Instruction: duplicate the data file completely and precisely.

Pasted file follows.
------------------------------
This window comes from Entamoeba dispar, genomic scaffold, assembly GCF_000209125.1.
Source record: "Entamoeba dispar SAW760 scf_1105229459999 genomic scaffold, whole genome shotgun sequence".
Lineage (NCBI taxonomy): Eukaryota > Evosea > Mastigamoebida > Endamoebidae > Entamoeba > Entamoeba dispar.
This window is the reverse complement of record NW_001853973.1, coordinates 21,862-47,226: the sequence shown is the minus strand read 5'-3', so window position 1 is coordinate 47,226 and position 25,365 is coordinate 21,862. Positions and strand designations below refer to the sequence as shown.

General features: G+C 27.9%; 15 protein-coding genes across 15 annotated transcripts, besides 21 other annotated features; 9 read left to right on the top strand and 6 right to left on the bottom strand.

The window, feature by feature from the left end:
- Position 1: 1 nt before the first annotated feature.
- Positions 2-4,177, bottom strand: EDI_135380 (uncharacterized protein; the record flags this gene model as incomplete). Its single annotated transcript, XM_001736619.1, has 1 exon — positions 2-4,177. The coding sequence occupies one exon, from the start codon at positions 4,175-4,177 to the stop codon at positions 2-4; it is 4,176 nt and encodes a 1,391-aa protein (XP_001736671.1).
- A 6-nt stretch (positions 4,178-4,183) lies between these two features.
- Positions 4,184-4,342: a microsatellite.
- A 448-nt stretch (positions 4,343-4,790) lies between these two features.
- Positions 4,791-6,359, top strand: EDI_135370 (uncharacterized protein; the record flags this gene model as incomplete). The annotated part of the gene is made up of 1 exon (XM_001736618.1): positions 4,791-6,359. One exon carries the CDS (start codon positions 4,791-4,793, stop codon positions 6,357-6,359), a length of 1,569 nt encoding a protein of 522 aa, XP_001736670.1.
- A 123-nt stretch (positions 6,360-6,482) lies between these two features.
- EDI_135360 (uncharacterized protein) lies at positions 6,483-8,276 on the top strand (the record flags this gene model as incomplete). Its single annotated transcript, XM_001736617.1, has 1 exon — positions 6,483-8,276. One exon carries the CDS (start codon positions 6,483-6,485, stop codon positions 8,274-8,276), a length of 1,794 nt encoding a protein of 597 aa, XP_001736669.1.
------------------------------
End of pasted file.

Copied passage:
This window comes from Entamoeba dispar, genomic scaffold, assembly GCF_000209125.1.
Source record: "Entamoeba dispar SAW760 scf_1105229459999 genomic scaffold, whole genome shotgun sequence".
Lineage (NCBI taxonomy): Eukaryota > Evosea > Mastigamoebida > Endamoebidae > Entamoeba > Entamoeba dispar.
This window is the reverse complement of record NW_001853973.1, coordinates 21,862-47,226: the sequence shown is the minus strand read 5'-3', so window position 1 is coordinate 47,226 and position 25,365 is coordinate 21,862. Positions and strand designations below refer to the sequence as shown.

General features: G+C 27.9%; 15 protein-coding genes across 15 annotated transcripts, besides 21 other annotated features; 9 read left to right on the top strand and 6 right to left on the bottom strand.

The window, feature by feature from the left end:
- Position 1: 1 nt before the first annotated feature.
- Positions 2-4,177, bottom strand: EDI_135380 (uncharacterized protein; the record flags this gene model as incomplete). Its single annotated transcript, XM_001736619.1, has 1 exon — positions 2-4,177. The coding sequence occupies one exon, from the start codon at positions 4,175-4,177 to the stop codon at positions 2-4; it is 4,176 nt and encodes a 1,391-aa protein (XP_001736671.1).
- A 6-nt stretch (positions 4,178-4,183) lies between these two features.
- Positions 4,184-4,342: a microsatellite.
- A 448-nt stretch (positions 4,343-4,790) lies between these two features.
- Positions 4,791-6,359, top strand: EDI_135370 (uncharacterized protein; the record flags this gene model as incomplete). The annotated part of the gene is made up of 1 exon (XM_001736618.1): positions 4,791-6,359. One exon carries the CDS (start codon positions 4,791-4,793, stop codon positions 6,357-6,359), a length of 1,569 nt encoding a protein of 522 aa, XP_001736670.1.
- A 123-nt stretch (positions 6,360-6,482) lies between these two features.
- EDI_135360 (uncharacterized protein) lies at positions 6,483-8,276 on the top strand (the record flags this gene model as incomplete). Its single annotated transcript, XM_001736617.1, has 1 exon — positions 6,483-8,276. One exon carries the CDS (start codon positions 6,483-6,485, stop codon positions 8,274-8,276), a length of 1,794 nt encoding a protein of 597 aa, XP_001736669.1.